There a tons of items this week to choose from. It’s been really great to see folks returning week after week through late summer and into early fall. This has been the best transition between the seasons we’ve seen at Locally Grown with sales consistently higher than they have been in years past.

Big thanks to all those who are eating well week after week. Lately I’ve been eating a lot of pita pizzas topped with local ingredients. Been loving the peppers from Oakcrest farms, and mushrooms from Orchard Valley, then some onions and tomatoes of our own to fill it out.

YOU ARE invited to consider attending the Soque River Watershed Association’s FALL SOQUE CELEBRATION next Friday on October 18th at 6pm at Blackhawk Flyfishing on 197 north of Clarkesville. The event is just $15 and features dinner, wine, beer, music, silent auction, and fly fishing demo to see rainbow trophy trout.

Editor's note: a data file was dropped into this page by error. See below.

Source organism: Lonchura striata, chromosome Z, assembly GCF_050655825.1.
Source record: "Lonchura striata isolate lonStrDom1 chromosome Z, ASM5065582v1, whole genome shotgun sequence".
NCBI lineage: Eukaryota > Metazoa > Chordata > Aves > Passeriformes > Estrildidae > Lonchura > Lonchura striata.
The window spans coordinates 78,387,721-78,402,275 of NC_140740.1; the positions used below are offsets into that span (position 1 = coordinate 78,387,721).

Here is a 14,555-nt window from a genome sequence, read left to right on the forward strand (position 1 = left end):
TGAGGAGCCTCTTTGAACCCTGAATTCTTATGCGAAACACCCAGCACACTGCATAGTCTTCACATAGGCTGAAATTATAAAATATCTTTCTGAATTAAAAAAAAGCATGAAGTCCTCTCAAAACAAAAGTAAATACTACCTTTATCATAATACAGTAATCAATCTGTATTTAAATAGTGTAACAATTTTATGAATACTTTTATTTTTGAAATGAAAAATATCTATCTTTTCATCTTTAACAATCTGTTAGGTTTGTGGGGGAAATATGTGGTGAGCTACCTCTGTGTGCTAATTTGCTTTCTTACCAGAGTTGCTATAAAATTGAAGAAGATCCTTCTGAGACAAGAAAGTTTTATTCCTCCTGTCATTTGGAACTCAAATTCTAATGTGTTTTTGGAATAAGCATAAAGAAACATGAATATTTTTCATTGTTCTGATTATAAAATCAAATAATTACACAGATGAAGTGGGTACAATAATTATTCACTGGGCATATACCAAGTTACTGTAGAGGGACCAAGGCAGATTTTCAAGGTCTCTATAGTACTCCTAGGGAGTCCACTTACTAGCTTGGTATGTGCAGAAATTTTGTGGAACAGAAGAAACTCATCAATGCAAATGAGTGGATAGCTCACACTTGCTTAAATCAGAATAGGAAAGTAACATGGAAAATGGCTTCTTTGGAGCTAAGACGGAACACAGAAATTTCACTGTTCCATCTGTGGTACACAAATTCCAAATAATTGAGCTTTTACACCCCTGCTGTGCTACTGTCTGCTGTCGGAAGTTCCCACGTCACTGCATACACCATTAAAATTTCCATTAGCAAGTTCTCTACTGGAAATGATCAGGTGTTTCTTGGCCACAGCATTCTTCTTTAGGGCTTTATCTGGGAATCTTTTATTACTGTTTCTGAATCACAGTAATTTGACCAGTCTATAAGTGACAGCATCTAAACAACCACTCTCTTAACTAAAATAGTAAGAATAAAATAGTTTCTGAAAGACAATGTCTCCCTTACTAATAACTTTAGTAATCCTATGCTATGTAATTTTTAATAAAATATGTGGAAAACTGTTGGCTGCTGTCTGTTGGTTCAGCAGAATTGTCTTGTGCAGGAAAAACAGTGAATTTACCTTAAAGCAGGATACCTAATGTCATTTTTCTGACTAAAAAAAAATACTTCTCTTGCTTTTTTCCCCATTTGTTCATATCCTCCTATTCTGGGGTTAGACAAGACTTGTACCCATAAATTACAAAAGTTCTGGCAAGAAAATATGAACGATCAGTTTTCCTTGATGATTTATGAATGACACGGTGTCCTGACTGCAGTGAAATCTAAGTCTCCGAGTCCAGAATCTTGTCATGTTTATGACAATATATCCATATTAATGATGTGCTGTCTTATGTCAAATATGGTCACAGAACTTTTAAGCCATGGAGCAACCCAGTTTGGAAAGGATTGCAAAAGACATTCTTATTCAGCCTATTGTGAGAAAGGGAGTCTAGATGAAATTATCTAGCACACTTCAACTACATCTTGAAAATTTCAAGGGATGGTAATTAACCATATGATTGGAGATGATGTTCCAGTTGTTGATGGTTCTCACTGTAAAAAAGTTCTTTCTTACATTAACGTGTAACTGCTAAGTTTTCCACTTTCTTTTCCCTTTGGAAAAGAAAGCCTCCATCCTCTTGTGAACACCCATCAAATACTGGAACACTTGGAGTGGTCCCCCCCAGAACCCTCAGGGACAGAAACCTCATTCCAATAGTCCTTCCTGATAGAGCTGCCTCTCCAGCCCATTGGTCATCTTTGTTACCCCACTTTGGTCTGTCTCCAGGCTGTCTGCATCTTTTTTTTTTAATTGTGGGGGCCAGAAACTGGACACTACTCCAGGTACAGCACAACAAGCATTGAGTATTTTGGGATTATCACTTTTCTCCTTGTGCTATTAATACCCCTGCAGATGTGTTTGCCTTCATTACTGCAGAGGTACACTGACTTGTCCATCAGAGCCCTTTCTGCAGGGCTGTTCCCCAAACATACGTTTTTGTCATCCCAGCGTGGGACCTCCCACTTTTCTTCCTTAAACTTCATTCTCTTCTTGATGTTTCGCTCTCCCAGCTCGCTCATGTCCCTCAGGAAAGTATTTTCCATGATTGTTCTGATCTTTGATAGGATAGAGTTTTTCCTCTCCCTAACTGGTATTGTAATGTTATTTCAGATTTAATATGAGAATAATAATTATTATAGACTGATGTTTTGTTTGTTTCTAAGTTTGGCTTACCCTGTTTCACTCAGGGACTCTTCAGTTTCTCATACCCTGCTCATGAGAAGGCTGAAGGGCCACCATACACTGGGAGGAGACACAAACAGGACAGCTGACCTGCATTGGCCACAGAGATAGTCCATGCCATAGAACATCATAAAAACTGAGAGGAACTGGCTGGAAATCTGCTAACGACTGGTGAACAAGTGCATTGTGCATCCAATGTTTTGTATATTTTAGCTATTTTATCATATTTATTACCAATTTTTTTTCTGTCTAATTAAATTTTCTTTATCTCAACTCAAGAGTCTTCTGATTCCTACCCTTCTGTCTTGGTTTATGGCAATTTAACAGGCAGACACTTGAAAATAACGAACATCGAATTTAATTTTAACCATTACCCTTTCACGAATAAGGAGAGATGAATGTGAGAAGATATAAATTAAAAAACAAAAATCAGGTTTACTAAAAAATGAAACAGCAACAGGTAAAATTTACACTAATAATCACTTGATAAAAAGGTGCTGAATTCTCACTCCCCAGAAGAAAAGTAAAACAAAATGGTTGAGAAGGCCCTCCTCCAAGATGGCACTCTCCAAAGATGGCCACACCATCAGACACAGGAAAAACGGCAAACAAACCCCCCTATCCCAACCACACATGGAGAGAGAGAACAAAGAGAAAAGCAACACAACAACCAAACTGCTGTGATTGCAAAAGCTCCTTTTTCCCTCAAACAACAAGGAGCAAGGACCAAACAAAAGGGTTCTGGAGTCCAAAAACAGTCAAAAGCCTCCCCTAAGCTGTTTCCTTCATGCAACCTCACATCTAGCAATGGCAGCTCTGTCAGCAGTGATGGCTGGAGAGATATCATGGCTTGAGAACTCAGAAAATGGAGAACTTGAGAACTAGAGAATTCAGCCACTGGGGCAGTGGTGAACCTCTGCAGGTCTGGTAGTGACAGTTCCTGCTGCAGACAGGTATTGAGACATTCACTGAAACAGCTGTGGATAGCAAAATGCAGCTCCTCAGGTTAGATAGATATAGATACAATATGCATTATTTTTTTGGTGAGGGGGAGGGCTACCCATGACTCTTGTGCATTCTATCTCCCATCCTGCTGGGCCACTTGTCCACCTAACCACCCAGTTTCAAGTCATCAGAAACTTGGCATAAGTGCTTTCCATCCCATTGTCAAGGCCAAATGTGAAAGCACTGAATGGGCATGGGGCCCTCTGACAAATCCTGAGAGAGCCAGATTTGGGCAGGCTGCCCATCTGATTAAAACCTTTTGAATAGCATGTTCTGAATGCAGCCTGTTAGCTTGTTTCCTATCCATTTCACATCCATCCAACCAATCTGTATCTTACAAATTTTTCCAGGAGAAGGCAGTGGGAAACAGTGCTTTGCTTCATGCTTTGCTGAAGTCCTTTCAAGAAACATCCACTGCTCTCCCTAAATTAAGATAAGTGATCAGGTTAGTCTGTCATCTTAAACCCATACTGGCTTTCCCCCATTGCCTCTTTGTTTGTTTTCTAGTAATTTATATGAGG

If you’re not quite sure why you are being invited it’s because by shopping at Locally Grown you are helping to support a program of the Soque River Watershed Association as one of our programs to promote sustainable land-based businesses. There are some real benefits to the non-profit organization of local food efforts. For example, all the breads, jams, jellies and other baked goods are only allowed for sale at local markets as the result of a non-profit exemption. It also takes quite a bit of bookeeping to run a market such as ours and we’re able to take care of the IRS obligations through the non-profit. Most recently we also found out we’re approved to participate in the SNAP for food stamp program (once the government shutdown if over that is) so that food stamps can be spent at Locally Grown. All these benefits come from our affiliation with the SRWA non-profit.